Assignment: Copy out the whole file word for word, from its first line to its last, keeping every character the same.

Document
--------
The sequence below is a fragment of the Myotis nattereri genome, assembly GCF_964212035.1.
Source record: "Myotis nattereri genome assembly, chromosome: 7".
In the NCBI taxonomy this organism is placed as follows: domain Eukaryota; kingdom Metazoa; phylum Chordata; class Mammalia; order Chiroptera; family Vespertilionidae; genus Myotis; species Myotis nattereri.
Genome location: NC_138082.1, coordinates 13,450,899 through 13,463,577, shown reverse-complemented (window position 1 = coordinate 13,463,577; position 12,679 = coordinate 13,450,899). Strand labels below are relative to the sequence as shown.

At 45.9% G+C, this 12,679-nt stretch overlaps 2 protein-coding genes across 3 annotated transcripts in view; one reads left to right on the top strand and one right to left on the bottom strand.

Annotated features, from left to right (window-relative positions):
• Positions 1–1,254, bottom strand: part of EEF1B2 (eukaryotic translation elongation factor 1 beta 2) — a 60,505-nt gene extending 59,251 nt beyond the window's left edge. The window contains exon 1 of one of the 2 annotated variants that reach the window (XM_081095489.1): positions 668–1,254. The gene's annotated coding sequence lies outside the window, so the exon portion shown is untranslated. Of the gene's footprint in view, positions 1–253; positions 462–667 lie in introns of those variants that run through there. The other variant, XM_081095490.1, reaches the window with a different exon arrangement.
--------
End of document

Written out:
The sequence below is a fragment of the Myotis nattereri genome, assembly GCF_964212035.1.
Source record: "Myotis nattereri genome assembly, chromosome: 7".
In the NCBI taxonomy this organism is placed as follows: domain Eukaryota; kingdom Metazoa; phylum Chordata; class Mammalia; order Chiroptera; family Vespertilionidae; genus Myotis; species Myotis nattereri.
Genome location: NC_138082.1, coordinates 13,450,899 through 13,463,577, shown reverse-complemented (window position 1 = coordinate 13,463,577; position 12,679 = coordinate 13,450,899). Strand labels below are relative to the sequence as shown.

At 45.9% G+C, this 12,679-nt stretch overlaps 2 protein-coding genes across 3 annotated transcripts in view; one reads left to right on the top strand and one right to left on the bottom strand.

Annotated features, from left to right (window-relative positions):
• Positions 1–1,254, bottom strand: part of EEF1B2 (eukaryotic translation elongation factor 1 beta 2) — a 60,505-nt gene extending 59,251 nt beyond the window's left edge. The window contains exon 1 of one of the 2 annotated variants that reach the window (XM_081095489.1): positions 668–1,254. The gene's annotated coding sequence lies outside the window, so the exon portion shown is untranslated. Of the gene's footprint in view, positions 1–253; positions 462–667 lie in introns of those variants that run through there. The other variant, XM_081095490.1, reaches the window with a different exon arrangement.